Fletcher had magically risen, surrounded by holy rays, and the clouds had closed again over the scene to a great chorus of gull-voices singing.
And so the pile of pebbles on the Rock of Oneness, in sacred memory of Gull Fletcher, was the biggest pile of pebbles on any coastline anywhere on earth. Other piles were built everywhere in replica, and each Tuesday afternoon the Flock walked over to stand around the pebbles and hear the miracles of Jonathan Livingston Seagull and his Gifted Divine Students.
ln time, the rites and ceremonies that were planted around the name of Jonathan Seagull became obsessive. Any thinking gull altered course in the air so as not to even fly in sight of the cairns, built as they were on the ceremony and superstition of those who preferred excuses for failure instead of hard work and greatness. The thinking gulls, paradoxically, closed their minds at the sound of certain words: "Flight," "Cairn," "Great Gull," "Jonathan." On all other matters they were the most lucid, honest birds since Jonathan himself, but at the mention of his name, or any of the other terms so badly mauled by the Official Local Students, their minds snapped shut with the sound of trap doors closing.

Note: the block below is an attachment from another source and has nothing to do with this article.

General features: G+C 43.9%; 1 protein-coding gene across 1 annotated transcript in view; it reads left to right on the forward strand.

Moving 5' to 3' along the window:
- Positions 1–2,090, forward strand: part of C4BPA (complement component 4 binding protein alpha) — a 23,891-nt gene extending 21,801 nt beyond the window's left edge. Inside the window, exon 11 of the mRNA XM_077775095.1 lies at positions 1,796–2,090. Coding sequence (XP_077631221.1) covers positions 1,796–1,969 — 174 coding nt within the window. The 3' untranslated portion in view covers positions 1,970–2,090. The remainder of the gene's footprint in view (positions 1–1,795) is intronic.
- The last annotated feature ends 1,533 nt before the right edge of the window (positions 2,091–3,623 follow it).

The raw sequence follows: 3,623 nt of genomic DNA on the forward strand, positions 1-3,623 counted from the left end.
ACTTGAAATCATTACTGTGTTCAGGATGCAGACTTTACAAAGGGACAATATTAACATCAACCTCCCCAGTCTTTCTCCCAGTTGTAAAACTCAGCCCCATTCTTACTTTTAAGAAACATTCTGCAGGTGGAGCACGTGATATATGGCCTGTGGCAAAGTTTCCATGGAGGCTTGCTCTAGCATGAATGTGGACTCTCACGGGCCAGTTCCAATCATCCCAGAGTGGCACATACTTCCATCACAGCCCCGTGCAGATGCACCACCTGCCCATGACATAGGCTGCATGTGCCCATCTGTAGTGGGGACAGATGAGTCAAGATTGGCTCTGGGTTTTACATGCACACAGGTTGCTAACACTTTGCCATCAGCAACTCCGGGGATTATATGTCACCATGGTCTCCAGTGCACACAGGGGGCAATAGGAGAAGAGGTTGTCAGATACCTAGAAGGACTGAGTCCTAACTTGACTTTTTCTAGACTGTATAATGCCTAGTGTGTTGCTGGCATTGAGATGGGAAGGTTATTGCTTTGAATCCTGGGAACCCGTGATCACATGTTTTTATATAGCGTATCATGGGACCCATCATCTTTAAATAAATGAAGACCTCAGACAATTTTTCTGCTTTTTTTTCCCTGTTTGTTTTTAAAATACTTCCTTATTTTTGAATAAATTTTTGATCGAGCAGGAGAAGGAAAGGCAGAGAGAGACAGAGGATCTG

Because they were curious, they began experimenting with flight, though they never used that word. "It's not flight," they'd assure themselves over and again, "It's just a way of finding what's true." So, in rejecting the "students" they became students themselves. ln rejecting the name of Jonathan Seagull, they practiced the message he had brought to the Flock.